friends -- the evidence of fair and honorable men -- and take the
putrid words of avowed and malignant enemies?

When Thomas Paine was dying, he was infested by fanatics -- by
the snaky spies of bigotry. In the shadows of death were the
unclean birds of prey waiting to tear with beak and claw the corpse
of him who wrote the "Rights of Man." And there lurking and
crouching in the darkness were the jackals and hyenas of
superstition ready to violate his grave.

These birds of prey -- these unclean beasts are the witnesses
produced and relied upon by you.

One by one the instruments of torture have been wrenched from
the cruel clutch of the church, until within the armory of
orthodoxy there remains but one weapon -- Slander.

Against the witnesses that I have produced you can bring just
two -- Mary Roscoe and Mary Hinsdale. The first is referred to in
the memoir of Stephen Grellet. She had once been a servant in his
house. Grellet tells what happened between this girl and Paine.
According to this account Paine asked her if she had ever read any
of his writings, and on being told that she had read very little of
them, he inquired what she thought of them, adding that from such
an one as she he expected a correct answer.

Let us examine this falsehood. Why would Paine expect a
correct answer about his writings from one who had read very little
of them? Does not such a statement devour itself? This young lady
further said that the "Age of Reason" was put in her hands and that
the more she read in it the more dark and distressed she felt, and
that she threw the book into the fire. Whereupon Mr. Paine
remarked, "I wish all had done as you did, for if the devil ever
had any agency in any work, he had it in my writing that book."

The next is Mary Hinsdale. She was a servant in the family of
Willet Hicks. She, like Mary Roscoe, was sent to carry some
delicacy to Mr. Paine. To this young lady Paine, according to her
account, said precisely the same that he did to Mary Roscoe, and
she said the same thing to Mr. Paine.

My own opinion is that Mary Roscoe and Mary Hinsdale are one
and the same person, or the same story has been by mistake put in
the mouth of both. It is not possible that the same conversation
should have taken place between Paine and Mary Roscoe, and between
him and Mary Hinsdale.

Mary Hinsdale lived with Willet Hicks and he pronounced her
story a pious fraud and fabrication. He said that Thomas Paine
never said any such thing to Mary Hinsdale. (See Vale's Life of

Bank of Wisdom
Box 926, Louisville, KY 40201


Another thing about this witness. A woman by the name of Mary
Lockwood, a Hicksite Quaker, died. Mary Hinsdale met her brother
about that time and told him that his sister had recanted, and
wanted her to say so at her funeral. This turned out to be false.

It has been claimed that Mary Hinsdale made her statement to
Charles Collins. Long after the alleged occurrence Gilbert Vale,
one of the biographers of Paine, had a conversation with Collins
concerning Mary Hinsdale. Vale asked him what he thought of her. He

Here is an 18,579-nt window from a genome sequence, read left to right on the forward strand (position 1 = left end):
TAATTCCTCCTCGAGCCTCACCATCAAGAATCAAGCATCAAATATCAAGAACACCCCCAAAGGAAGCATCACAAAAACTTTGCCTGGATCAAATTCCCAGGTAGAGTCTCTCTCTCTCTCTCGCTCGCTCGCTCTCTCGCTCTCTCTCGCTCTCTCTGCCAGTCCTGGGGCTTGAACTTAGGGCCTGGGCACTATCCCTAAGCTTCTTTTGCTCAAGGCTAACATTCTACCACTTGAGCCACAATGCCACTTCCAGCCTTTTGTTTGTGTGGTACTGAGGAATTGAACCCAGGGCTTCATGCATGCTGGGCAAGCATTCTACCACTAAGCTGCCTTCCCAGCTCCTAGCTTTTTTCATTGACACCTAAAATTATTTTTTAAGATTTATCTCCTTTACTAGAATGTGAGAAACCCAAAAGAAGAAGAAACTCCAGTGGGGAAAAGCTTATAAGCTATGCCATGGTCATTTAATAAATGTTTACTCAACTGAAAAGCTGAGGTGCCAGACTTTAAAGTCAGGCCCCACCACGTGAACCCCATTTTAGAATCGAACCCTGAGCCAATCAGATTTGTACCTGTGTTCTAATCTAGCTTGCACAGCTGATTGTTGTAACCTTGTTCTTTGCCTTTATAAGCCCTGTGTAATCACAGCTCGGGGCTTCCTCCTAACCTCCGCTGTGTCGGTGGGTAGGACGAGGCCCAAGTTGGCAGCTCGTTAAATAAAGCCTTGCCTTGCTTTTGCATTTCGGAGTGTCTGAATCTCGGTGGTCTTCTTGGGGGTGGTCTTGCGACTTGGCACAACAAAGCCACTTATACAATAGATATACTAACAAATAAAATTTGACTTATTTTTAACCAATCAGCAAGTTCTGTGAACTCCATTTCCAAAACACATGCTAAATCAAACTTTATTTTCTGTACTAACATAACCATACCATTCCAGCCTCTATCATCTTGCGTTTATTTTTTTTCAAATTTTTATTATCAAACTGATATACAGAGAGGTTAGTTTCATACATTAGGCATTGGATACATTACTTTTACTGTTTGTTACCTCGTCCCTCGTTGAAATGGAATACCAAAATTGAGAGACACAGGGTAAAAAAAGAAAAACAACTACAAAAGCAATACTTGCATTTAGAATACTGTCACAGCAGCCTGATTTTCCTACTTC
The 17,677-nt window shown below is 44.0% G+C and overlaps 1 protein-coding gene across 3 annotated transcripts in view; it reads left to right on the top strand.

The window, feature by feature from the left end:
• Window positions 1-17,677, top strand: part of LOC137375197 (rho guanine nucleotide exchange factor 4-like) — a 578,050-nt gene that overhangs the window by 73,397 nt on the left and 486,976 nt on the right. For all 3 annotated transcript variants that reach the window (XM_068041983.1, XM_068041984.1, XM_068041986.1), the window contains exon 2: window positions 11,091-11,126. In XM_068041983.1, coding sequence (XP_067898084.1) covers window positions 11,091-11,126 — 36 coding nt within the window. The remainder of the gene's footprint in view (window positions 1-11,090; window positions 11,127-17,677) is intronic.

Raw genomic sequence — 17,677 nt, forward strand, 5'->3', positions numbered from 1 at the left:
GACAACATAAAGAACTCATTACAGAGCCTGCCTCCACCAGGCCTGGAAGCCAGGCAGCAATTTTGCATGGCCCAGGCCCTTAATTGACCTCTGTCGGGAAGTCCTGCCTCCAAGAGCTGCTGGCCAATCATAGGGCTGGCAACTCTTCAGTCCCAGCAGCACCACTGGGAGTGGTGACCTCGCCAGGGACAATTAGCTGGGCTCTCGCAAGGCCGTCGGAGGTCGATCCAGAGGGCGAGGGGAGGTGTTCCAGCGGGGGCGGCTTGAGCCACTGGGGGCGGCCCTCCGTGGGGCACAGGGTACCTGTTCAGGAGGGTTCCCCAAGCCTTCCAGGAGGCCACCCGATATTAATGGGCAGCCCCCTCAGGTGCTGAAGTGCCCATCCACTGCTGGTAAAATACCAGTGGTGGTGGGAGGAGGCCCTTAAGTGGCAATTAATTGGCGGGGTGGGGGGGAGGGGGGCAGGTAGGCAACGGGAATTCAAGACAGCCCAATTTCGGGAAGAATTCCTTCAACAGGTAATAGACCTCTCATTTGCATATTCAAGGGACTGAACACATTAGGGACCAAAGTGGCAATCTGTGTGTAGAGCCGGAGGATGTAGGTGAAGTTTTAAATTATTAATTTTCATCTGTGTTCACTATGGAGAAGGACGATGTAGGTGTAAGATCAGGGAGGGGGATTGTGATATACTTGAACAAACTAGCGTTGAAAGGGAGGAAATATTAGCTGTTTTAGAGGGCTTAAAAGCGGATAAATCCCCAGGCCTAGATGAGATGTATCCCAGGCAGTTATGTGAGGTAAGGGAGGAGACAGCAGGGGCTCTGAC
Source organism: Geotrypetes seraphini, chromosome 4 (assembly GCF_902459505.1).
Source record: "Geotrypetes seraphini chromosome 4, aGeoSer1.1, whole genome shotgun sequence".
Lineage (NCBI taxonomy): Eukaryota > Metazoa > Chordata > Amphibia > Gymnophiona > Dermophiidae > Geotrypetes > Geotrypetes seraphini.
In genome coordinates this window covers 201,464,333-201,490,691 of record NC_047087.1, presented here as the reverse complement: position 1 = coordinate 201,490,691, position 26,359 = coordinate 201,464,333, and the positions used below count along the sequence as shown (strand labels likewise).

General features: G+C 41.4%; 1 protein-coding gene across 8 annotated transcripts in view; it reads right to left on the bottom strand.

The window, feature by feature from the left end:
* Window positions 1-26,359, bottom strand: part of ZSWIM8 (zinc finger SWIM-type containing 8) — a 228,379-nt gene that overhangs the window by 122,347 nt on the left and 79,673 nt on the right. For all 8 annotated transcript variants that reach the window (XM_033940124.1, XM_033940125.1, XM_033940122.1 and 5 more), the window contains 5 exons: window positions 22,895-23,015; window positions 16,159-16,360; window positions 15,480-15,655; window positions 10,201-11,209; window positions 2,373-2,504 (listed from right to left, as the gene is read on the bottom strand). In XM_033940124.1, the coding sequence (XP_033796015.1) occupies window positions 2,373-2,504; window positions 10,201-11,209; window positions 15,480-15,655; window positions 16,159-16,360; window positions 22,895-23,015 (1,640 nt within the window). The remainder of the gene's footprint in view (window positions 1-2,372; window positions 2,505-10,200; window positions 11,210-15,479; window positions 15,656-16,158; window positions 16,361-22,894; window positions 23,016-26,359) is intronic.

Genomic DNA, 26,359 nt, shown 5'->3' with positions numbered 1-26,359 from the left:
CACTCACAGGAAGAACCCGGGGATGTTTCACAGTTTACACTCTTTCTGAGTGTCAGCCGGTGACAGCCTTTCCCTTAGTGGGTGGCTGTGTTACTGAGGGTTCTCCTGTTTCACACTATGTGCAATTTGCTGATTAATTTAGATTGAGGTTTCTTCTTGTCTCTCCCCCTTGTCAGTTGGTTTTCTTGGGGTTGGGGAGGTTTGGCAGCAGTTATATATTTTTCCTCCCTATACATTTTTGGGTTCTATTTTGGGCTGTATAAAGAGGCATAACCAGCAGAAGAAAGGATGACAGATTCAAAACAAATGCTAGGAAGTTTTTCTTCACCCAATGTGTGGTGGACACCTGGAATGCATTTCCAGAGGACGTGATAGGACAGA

replied that some of the Friends believed that she used opiates,
and that they did not give credit to her statements. He also said
that he believed what the Friends said, but thought that when a
young woman, she might have told the truth.

In 1818 William Cobbett came to New York. He began collecting
materials for a life of Thomas Paine. In this he became acquainted
with Mary Hinsdale and Charles Collins. Mr. Cobbett gave a full
account of what happened in a letter addressed to the Norwich
Mercury in 1819. From this account it seems that Charles Collins
told Cobbett that Paine had recanted. Cobbett called for the
testimony, and told Mr. Collins that he must give time, place, and
the circumstances. He finally brought a statement that he stated
had been made by Mary Hinsdale. Armed with this document Cobbett,
in October of that year, called upon the said Mary Hinsdale, at No.
10 Anthony street, New York, and showed her the statement. Upon
being questioned by Mr. Cobbett she said, "That it was so long ago
that she could not speak positively to any part of the matter --
that she would not say that any part of the paper was true -- that
she had never seen the paper -- and that she had never given
Charles Collins authority to say anything about the matter in her
name." And so in the month of October, in the year of grace 1818,
in the mist and fog of forgetfulness disappeared forever one Mary
Hinsdale -- the last and only witness against the intellectual
honesty of Thomas Paine.

Did Thomas Paine live the life of a drunken beast and did he
die a drunken, cowardly and beastly death?

Upon you rests the burden of substantiating these infamous

You have, I suppose, produced the best evidence in your
possession, and that evidence I will now proceed to examine. Your
first witness is Grant Thorburn. He makes three charges against
Thomas Paine. 1st. That his wife obtained a divorce from him in
England for cruelty and neglect. 2d. That he was a defaulter and
fled from England to America. 3d. That he was a drunkard.

These three charges stand upon the same evidence -- the word